Police Misconduct, in Ferguson and Beyond

The violence in Ferguson is inexcusable. But it should not be seen as primarily a reaction to the grand jury’s decision not to indict Darren Wilson. Rather, it should be seen as a reaction to years of racially charged policing and a discriminatory justice. Argues Cato scholar Walter Olson, “Our system for dealing with police use of deadly force is broken. …A system for review of police misconduct must take care to vindicate and protect the innocent cop, but it also needs to deliver a credible promise of justice to the communities being policed.”

Reviving Growth: A Cato Online Forum

In conjunction with the upcoming conference on the future of U.S. economic growth, the Cato Institute has organized a special online forum to explore possible avenues for pro-growth policy reforms. We have reached out to leading economists and policy experts and challenged them to answer the following question: If you could wave a magic wand and make one or two policy or institutional changes to brighten the U.S. economy’s long-term growth prospects, what would you change and why? Their responses will all be made available here. We will post a few new essays each day in the run-up to the conference.

On Obama and Immigration

On Thursday, President Obama announced the provisions of his immigration executive order, which shift priorities for deportations. Cato scholar Alex Nowrasteh argues that in purely policy terms, the executive order will produce positive economic effects and legalize a significant number of unlawful immigrants. However, says Nowrasteh, “Governing by executive order is no way to run an immigration policy, let alone an entire government. …The GOP-controlled Congress should respond to Obama’s executive order by passing a bill that simplifies the immigration system.”

The Federal Emergency Management Agency: Floods, Failures, and Federalism

Federalism is supposed to undergird America’s system of handling disasters, particularly natural disasters. State, local, and private organizations should play the dominant role. Today, however, growing federal intervention is undermining the role of private institutions and the states in handling disasters.  In a new paper, Cato scholar Chris Edwards looks at FEMA’s response to major disasters, and argues that policymakers should reverse course and begin cutting FEMA. “Ultimately,” says Edwards, “the agency should be closed down by ending aid programs for disaster preparedness and relief and privatizing flood insurance.”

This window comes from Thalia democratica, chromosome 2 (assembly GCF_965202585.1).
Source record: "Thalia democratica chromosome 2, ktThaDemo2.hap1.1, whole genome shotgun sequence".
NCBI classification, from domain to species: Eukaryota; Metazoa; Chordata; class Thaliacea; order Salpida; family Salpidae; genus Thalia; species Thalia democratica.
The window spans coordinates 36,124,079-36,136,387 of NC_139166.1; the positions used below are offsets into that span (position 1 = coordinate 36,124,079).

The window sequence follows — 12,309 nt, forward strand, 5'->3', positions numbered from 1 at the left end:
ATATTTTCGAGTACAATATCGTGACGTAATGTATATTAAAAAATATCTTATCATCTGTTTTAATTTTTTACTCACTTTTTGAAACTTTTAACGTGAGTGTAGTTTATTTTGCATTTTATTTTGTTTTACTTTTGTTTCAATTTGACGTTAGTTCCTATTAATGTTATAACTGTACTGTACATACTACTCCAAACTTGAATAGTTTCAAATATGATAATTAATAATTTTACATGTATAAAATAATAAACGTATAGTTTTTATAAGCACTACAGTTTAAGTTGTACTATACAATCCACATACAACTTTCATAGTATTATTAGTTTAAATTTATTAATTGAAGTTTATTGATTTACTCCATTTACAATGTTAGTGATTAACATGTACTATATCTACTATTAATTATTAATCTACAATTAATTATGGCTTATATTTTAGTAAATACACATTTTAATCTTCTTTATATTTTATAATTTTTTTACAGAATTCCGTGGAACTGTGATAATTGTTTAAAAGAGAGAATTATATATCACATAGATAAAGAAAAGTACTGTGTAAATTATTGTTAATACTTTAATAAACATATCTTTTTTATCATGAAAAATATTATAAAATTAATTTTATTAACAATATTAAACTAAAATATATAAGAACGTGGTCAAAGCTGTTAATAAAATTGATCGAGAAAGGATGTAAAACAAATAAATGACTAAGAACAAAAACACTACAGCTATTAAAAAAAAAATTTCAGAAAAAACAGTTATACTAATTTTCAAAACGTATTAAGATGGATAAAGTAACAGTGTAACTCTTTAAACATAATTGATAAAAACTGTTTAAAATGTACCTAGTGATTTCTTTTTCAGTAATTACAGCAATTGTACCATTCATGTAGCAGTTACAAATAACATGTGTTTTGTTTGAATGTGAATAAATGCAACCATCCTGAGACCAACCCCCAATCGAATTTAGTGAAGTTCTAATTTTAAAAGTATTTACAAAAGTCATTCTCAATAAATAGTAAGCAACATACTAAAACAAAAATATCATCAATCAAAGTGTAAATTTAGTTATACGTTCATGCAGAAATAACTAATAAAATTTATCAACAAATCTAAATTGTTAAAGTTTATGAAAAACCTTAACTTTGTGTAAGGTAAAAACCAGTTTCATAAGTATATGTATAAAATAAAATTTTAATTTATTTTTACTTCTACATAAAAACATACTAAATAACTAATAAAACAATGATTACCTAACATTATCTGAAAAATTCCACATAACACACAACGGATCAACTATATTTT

Recent Commentary

Events

December 1

James Buckley on Reviving Federalism

Featuring James L. Buckley, Former U.S. senator and federal judge; Roger Pilon, Vice President for Legal Affairs, Cato Institute, and Director, Cato Center for Constitutional Studies; and Chris Edwards, Editor, DownsizingGovernment.org, Cato Institute; moderated by John Maniscalco, Director of Congressional Affairs, Cato Institute.

12:00pm B-354 Rayburn House Office Building

Of Special Note

Win a Free GoPro Hero3 Digital Video Camera

Win a Free Go Pro

Sign up in the month of November to receive any of Cato’s free emails, and you’ll automatically become eligible to win a free, brand new GoPro Hero3 digital video camera – waterproof, Wi-Fi compatible, wonderful. A winner will be selected at random on December 1 from the email addresses of all who have signed up.

It’s a win – win. You’ll be able to start receiving emails on upcoming Cato events, links to Cato’s newest research reports, multimedia products, podcasts, special book and ebook offers, and more, while being in line to receive a free GoPro camera. Sign up now.

Special! 10 Copies for $10

Cato Pocket Constitution

To encourage people everywhere to better understand and appreciate the principles of government that are set forth in America’s founding documents, the Cato Institute published this pocket-size edition.

Special Online Forum

Reviving Economic Growth

In conjunction with the upcoming conference on the future of U.S. economic growth, the Cato Institute has organized a special online forum with leading economists and policy experts to explore possible avenues for pro-growth policy reforms.

Read the essays

The 2014 Cato Institute Surveillance Conference

The 2014 Cato Institute Surveillance Conference

Friday, December 12, 2014
9:00 a.m. — 5:30 p.m.

Never in human history have people been more connected than they are today — nor have they been more thoroughly monitored But the growth of government surveillance is not restricted to spies: Ordinary law enforcement agencies increasingly employ sophisticated tracking technologies Is this a vital weapon against criminals and terrorists — or a threat to privacy and freedom? How should these tracking technologies be regulated? Can we reconcile the secrecy that spying demands with the transparency that democratic accountability requires? This Conference will explore these questions, guided by: top journalists and privacy advocates; lawyers and technologists; intelligence officials … and those who’ve been targets of surveillance.

Details and registration